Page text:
Six European Union states signed a Declaration of Intent on Monday, June 25, to create rapid response teams to help countering cyber attacks under the Permanent Structured Cooperation on defense (PESCO), the Lithuanian Ministry of Defense announced.
“E.U. countries have not had the opportunity to address cyber incidents together so far, and in the meanwhile, the attacks are not limited by country borders. Lithuania has taken up the role of leadership in proposing first a practical solution in strengthening collective defence in cyber space and countering threats in a new dimension,” Minister of National Defence Raimundas Karoblis said at a session of the E.U. Foreign Affairs Council in Luxembourg.
Lithuania, Estonia, Croatia, the Netherlands, Romania and Spain were the first states to sign the declaration, while Finland, France and Poland are expected to sign on later.
Kristian Vakkuri, a senior advisor at the Media and Communications Unit of the Finnish Defense Ministry, told The Defense Post that Finland was not ready to sign the declaration because of ongoing discussions and negations between different actors within the country.
“In Finland, civil CERT [computer emergency readiness team] belongs to the guidance of the Ministry of Transport and Communications and military CERT belongs to the Ministry of Defence. The discussions between MoD Finland and the Ministry of Traffic and Communications take time and are not completed yet,” he explained.
Lithuania is the lead participant in the rapid response teams project, one of 17 announced when 25 E.U. member states established PESCO in December.
Asta Galdikaitė, Acting Head of Public Information Division at the Lithuanian Defense Ministry, told The Defense Post that the letter countries will join “after they have completed their national procedures.” She noted that Bulgaria has unofficially expressed its wish to become a member as well.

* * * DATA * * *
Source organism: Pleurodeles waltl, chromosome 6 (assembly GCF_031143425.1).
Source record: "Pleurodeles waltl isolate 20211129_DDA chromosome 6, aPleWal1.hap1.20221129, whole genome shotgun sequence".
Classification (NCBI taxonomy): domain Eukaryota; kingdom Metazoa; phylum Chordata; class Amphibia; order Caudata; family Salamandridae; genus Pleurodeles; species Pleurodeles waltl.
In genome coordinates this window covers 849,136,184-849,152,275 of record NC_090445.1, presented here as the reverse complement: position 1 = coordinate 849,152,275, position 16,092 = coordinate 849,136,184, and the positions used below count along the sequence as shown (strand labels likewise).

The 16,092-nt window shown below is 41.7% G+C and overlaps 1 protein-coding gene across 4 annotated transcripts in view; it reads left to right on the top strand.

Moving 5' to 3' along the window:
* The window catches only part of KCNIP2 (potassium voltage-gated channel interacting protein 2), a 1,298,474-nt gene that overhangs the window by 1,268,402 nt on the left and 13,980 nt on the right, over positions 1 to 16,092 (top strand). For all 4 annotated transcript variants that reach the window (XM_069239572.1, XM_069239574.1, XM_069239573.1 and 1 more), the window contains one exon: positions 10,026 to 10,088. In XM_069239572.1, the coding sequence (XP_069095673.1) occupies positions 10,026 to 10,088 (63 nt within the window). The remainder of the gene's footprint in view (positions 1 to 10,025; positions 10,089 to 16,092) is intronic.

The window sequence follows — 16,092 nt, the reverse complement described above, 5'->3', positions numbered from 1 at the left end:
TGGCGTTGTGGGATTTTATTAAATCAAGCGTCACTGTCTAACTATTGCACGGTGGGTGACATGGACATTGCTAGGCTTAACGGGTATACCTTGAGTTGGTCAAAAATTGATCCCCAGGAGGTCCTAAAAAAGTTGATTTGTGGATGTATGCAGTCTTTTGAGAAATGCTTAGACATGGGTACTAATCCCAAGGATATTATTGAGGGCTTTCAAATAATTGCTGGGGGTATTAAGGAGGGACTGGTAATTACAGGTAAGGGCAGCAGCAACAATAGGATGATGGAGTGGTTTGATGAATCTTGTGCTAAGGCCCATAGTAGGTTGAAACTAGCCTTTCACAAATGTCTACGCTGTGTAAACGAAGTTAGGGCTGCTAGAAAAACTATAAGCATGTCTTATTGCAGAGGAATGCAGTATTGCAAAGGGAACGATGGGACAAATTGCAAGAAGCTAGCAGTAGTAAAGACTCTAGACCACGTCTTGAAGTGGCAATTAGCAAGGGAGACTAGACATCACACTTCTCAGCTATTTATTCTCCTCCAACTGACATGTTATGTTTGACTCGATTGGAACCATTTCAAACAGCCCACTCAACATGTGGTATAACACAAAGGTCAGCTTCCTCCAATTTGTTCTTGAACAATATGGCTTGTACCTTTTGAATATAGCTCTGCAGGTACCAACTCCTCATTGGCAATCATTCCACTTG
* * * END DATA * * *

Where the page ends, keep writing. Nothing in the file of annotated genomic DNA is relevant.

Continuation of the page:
Under the Lithuanian proposal, the response teams will be formed as a “civil-military capability” with experts pooled on a rotational basis. They will be ready to help national authorities to tackle cyberattacks, with the schedule to be approved next year, according to Karoblis.
“[Cyber Rapid Response Teams] will complement national, E.U., regional and multinational efforts in the cyber field, without duplicating existing efforts, structures and formats,” the declaration said.
The defense ministers have also expressed intent to “survey existing national and E.U. legal frameworks in order to investigate possibilities for an effective deployment of CRRTs and, if necessary, explore the need of their adaptation.”
The E.U. is expected to allocate funds for software and other equipment. As for legal and technical aspects, talks with E.U. institutions are ongoing.
“Decisions on those questions will be made later and will be set in the Memorandum of Understanding on Development of the Lithuanian-initiated E.U. Cyber Rapid Response Force,” Galdikaitė said when asked about the size of the response teams and whether or not they are going to cooperate with the private sector.
According to the declaration, the parties intend to sign the Memorandum of Understanding by the end of this year.
“The Signatories intend to further shape and define the initiative, seeking to reach initial operational capabilities of CRRTs in 2019,” the declaration added.
Even though the final details of the agreement are still being discussed, the first of the E.U. Cyber Rapid Response Teams will take part in the cyber security exercise in Lithuania this fall, according to the Ministry of Defense.
“In reality it would look like this: each participant would need to have a standing cyber security unit which could join the neutralisation and investigation in virtual or even in physical reality in the event of a significant cyber incident,” Karoblis said.
The cyber force is one of the 17 joint projects launched under PESCO, which include the establishment of a European medical command, E.U. training mission competence center, military disaster relief and an upgrade of maritime surveillance.
PESCO was introduced by the Lisbon Treaty and allows states participating in the joint framework to develop joint defence capabilities, invest in shared projects, and enhance the operational readiness and contribution of their armed forces.
“Emphasizing opportunities in developing cyber projects through PESCO, [the Signatories] have expressed the intention: to develop and deepen voluntary cooperation in the cyber field through mutual assistance in response to major cyber incidents, including information sharing, joint training, mutual operational support, research and development and creation of joint capabilities,” the declaration said.